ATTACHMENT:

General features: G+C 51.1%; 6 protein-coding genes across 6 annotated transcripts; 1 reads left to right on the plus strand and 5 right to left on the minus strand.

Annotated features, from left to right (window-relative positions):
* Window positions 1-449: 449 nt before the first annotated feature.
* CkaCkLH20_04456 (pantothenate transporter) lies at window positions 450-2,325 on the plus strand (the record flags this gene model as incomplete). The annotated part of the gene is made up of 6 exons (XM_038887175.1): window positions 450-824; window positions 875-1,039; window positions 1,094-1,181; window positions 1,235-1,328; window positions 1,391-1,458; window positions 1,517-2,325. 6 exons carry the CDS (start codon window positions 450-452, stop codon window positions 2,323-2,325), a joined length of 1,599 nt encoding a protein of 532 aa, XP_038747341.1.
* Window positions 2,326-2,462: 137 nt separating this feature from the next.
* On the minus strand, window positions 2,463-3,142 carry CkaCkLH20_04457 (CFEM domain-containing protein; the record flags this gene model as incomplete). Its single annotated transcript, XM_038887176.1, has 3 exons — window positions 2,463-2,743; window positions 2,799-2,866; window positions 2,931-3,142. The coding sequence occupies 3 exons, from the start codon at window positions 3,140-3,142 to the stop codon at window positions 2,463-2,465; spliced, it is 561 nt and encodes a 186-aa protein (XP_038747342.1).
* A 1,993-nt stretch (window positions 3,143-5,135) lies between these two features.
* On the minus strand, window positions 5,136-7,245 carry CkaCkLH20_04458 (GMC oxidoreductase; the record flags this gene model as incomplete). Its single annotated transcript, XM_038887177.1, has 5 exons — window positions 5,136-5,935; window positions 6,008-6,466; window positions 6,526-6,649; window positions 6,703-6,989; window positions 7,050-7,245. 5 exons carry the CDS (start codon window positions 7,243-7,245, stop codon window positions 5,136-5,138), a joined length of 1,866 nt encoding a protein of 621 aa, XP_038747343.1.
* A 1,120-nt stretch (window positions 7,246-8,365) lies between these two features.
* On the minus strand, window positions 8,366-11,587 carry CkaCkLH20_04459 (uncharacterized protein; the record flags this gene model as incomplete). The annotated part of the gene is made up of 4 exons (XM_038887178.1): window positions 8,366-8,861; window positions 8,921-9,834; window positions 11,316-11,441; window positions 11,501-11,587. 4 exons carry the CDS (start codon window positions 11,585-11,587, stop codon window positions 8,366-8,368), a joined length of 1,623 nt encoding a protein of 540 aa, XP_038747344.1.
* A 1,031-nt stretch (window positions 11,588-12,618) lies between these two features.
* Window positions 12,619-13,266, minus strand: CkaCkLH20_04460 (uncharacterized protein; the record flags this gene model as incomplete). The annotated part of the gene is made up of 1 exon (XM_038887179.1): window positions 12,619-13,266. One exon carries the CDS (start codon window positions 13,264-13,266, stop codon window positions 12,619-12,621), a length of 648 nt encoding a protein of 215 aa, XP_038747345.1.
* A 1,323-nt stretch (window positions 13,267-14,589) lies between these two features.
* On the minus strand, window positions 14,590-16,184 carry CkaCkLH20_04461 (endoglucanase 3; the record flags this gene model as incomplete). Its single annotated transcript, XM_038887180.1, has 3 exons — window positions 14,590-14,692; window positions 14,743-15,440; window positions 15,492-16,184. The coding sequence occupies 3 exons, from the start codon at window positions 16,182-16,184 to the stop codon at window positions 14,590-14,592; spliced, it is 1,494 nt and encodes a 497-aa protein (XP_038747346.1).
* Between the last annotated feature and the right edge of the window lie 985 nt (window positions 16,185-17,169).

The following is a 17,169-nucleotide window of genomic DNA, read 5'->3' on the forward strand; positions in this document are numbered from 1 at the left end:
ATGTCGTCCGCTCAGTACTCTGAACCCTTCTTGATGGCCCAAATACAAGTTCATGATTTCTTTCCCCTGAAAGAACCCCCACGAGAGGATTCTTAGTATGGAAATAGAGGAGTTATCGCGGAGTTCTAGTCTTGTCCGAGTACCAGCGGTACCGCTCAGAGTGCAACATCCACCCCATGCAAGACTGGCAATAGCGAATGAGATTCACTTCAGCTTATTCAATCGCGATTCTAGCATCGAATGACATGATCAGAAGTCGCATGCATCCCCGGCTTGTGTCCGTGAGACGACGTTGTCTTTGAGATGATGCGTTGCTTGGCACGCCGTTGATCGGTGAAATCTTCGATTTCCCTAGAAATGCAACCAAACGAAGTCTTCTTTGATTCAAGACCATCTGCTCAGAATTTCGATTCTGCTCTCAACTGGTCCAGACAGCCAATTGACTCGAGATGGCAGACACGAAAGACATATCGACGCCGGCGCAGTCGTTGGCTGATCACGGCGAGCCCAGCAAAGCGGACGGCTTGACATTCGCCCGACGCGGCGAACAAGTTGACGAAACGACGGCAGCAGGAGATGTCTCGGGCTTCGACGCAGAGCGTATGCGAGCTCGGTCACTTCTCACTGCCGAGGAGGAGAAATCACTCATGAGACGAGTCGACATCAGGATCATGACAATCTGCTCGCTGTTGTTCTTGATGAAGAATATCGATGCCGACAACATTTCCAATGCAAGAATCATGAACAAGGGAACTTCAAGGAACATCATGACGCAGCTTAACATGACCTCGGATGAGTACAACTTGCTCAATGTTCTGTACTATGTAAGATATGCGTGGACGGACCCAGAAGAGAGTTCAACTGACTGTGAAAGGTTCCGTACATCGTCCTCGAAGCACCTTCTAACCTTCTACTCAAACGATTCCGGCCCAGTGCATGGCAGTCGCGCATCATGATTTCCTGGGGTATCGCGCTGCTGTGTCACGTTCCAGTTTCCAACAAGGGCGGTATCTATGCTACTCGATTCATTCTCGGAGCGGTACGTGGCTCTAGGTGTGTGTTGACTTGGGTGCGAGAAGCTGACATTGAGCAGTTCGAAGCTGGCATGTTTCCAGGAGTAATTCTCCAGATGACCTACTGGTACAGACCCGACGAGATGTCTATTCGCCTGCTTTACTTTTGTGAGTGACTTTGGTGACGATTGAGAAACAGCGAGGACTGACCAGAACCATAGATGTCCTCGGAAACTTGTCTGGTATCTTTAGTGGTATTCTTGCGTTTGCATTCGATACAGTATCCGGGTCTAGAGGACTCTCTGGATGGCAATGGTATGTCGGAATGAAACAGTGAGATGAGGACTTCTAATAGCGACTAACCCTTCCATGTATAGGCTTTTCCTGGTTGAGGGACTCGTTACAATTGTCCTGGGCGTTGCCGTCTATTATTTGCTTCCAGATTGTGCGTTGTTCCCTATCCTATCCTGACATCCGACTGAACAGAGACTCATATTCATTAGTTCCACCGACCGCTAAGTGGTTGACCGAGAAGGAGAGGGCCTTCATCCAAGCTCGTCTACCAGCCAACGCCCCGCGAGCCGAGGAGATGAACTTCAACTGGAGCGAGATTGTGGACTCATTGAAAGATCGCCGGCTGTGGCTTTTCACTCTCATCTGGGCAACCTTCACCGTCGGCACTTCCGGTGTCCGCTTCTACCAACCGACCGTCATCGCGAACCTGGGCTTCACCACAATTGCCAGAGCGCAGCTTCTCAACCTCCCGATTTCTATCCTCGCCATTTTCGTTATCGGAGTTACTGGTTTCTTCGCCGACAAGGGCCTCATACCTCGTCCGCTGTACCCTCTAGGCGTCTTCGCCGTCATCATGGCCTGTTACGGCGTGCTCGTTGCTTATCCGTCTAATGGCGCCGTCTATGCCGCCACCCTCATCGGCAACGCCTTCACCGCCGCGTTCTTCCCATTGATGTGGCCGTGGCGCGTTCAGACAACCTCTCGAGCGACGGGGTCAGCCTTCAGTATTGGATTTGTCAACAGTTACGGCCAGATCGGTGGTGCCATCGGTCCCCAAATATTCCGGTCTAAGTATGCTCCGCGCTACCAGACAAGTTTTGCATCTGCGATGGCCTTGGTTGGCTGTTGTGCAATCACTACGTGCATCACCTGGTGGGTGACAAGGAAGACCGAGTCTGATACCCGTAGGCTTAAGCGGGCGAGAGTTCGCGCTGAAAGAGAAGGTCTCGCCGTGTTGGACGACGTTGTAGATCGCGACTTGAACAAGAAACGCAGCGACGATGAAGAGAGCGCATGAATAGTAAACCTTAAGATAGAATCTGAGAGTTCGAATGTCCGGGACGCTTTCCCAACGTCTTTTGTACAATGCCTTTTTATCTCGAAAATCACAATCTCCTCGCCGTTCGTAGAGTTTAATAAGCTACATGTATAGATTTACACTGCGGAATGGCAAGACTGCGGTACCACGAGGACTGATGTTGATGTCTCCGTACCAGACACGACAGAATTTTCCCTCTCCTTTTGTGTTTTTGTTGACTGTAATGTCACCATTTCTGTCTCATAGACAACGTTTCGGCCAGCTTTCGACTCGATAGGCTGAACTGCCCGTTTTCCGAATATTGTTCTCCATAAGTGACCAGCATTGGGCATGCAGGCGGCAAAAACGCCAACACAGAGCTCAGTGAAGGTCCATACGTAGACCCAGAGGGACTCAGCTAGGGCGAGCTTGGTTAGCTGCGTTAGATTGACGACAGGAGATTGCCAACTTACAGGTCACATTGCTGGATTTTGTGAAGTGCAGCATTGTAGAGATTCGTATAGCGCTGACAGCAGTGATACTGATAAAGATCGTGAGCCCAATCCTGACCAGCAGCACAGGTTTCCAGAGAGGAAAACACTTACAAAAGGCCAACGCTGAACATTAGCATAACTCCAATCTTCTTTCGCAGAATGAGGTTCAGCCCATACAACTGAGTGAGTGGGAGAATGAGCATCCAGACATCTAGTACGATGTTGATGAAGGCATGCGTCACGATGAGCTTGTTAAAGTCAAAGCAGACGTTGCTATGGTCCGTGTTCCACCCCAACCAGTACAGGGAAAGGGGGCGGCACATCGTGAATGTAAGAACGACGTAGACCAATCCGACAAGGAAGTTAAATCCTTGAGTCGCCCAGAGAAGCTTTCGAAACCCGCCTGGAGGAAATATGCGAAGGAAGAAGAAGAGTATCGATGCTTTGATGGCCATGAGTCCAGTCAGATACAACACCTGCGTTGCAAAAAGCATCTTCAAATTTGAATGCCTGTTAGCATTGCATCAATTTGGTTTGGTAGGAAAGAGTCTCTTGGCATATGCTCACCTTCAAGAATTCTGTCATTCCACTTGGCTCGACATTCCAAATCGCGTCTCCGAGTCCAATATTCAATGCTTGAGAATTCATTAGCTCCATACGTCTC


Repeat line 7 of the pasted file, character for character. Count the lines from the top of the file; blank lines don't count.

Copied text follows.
* A 1,993-nt stretch (window positions 3,143-5,135) lies between these two features.